First published on 8 Feb 2012. Updated on 3 Mar 2014.
NeverDead is destined for eternal limbo in the bargain bin. It’s a game worth buying but only at a reduced price.
It's a pity too. The premise that your demon character Bryce Boltzmann is immortal and can spontaneously regrow a head upon decapitation is enticing, but there’s no denying that developer Konami is guilty of creating a game that's all gore, no guts.
When the going gets tough for Bryce, he just falls apart: in a literal rather than emotional sense. The pile of demonic flesh he leaves behind needs to be picked up, Katamari fashion, by rolling Bryce on the floor and hastily reattaching his limbs before they're eaten and have to be regrown. It's a humorous dynamic that allows you to live on and fight through waves of mobs, balanced with a combo system that rewards you for keeping your limbs in one place during combat.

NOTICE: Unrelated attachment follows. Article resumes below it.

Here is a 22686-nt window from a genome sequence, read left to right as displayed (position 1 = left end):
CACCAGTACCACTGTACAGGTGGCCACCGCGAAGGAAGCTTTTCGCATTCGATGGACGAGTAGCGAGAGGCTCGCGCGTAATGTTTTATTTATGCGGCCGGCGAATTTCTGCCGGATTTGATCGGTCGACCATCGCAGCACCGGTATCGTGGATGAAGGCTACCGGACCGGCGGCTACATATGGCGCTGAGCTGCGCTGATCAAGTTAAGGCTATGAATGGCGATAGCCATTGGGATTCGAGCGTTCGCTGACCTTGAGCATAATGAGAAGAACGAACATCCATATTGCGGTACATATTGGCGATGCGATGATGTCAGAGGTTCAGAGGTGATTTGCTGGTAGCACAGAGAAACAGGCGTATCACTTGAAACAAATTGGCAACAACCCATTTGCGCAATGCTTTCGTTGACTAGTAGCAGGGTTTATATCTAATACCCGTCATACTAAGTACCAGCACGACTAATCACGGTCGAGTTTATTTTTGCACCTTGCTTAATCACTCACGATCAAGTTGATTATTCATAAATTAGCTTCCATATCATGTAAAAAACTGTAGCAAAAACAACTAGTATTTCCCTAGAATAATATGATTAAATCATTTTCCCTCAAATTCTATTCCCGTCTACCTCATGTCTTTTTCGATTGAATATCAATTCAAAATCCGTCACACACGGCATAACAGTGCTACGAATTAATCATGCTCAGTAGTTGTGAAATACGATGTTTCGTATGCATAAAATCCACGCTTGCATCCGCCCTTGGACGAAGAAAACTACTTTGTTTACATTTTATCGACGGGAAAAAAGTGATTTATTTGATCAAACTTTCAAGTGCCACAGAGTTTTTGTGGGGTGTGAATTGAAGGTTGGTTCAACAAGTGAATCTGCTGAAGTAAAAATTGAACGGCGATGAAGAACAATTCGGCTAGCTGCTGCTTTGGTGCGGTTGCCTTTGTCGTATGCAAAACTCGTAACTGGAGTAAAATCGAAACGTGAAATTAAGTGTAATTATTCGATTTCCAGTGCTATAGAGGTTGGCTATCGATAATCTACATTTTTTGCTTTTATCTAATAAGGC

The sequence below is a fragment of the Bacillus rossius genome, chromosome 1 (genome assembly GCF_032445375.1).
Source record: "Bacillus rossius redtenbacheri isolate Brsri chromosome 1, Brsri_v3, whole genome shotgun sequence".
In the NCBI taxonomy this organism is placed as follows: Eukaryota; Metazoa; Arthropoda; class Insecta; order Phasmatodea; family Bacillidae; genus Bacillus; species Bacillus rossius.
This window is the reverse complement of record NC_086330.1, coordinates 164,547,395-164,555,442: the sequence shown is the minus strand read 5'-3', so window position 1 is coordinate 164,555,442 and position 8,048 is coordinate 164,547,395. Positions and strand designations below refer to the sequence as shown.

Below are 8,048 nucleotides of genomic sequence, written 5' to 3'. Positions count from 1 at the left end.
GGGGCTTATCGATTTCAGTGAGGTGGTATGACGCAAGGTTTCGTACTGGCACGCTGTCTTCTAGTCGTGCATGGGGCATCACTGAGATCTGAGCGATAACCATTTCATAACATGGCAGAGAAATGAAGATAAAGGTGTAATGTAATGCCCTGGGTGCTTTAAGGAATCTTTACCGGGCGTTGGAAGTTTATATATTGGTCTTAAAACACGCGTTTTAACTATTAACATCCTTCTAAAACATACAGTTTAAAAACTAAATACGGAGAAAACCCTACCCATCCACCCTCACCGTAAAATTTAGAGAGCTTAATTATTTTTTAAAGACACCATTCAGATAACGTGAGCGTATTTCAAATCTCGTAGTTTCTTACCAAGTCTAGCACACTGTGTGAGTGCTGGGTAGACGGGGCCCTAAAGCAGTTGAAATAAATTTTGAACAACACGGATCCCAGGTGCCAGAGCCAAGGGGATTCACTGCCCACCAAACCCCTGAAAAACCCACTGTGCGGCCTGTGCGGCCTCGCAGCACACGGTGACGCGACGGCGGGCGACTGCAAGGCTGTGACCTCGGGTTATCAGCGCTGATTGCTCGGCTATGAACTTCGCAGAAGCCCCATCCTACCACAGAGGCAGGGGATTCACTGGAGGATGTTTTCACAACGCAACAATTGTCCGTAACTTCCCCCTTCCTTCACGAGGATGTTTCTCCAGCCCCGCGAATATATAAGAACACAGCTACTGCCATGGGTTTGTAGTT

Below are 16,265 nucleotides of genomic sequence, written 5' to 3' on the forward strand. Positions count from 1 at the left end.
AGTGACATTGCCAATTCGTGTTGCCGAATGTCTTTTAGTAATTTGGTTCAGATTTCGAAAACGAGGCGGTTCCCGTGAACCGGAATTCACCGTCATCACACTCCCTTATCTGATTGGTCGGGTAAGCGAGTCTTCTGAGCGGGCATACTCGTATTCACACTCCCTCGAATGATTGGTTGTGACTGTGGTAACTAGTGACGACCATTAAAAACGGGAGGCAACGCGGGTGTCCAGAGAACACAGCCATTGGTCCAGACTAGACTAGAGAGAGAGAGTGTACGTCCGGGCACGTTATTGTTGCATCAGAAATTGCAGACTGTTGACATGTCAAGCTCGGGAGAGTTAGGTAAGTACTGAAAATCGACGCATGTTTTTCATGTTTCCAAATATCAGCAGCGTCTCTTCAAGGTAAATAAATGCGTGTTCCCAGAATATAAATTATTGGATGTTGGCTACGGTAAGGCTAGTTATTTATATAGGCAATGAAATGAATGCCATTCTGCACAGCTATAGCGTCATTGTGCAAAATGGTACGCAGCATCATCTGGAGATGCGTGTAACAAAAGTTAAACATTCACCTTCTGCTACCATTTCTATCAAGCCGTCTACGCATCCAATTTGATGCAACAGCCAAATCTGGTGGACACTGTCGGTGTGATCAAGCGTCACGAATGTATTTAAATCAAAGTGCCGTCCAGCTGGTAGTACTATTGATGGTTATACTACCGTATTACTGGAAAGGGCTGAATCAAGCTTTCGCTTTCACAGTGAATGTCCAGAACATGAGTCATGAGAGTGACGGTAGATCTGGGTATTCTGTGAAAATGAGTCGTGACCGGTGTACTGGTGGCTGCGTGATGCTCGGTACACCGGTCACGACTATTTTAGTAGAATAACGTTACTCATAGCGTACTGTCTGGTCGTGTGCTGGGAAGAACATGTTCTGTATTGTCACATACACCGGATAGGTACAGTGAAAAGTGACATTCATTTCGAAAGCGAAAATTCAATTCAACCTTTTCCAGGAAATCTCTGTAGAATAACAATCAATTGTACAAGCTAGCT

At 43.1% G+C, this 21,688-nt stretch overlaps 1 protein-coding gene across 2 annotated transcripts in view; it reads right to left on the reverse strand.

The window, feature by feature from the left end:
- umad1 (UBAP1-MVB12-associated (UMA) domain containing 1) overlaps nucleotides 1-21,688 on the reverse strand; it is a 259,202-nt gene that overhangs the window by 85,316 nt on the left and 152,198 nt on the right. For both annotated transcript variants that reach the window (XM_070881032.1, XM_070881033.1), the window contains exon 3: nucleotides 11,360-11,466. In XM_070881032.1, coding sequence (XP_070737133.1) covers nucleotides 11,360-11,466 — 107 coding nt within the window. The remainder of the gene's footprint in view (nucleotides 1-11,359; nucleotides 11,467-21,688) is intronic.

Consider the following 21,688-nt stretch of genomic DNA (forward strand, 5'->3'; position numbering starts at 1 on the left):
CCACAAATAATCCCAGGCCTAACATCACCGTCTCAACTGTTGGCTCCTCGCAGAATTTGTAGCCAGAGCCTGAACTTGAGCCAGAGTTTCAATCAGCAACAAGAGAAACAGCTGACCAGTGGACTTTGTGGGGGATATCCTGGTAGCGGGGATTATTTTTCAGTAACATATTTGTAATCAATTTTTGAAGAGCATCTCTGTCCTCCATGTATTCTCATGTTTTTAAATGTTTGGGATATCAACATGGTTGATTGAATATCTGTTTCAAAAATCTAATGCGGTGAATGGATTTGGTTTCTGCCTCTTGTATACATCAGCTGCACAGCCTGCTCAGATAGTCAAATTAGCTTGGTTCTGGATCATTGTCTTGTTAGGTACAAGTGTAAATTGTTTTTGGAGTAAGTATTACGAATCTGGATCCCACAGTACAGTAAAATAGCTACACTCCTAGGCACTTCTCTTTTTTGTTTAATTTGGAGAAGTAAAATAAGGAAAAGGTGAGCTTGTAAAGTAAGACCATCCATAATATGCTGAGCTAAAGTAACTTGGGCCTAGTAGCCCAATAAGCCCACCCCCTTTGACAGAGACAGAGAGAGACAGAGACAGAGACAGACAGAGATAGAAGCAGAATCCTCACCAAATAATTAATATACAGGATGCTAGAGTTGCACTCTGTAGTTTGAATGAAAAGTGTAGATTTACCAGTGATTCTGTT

Being impervious to physical harm has its benefits for reconnaissance too. Bryce's head can be thrown from his body up onto a height so you can examine air vents and rafters. You can solve puzzles using your body to connect live wires, and your decapitated head can be used to carry a charge for remote power. However innovative these are at first, though, these puzzles soon become tired and over-used.
The major letdown of the game is the rhythm of combat and exploration. Formulaic and rigid in its execution, you always know when you're in for another room filled with demon spawn or another puzzle you feel like you've already solved. Combat is a button-mashing affair, presenting the same enemies over and over with the occasional pause to collect yourself (well, your body anyway).
NeverDead ultimately proves not to live up to it's shelf price, but can be recommended for a rainy day. Ironically it's the developers that figured out a way to kill the immortal Bryce: death by lazy game design.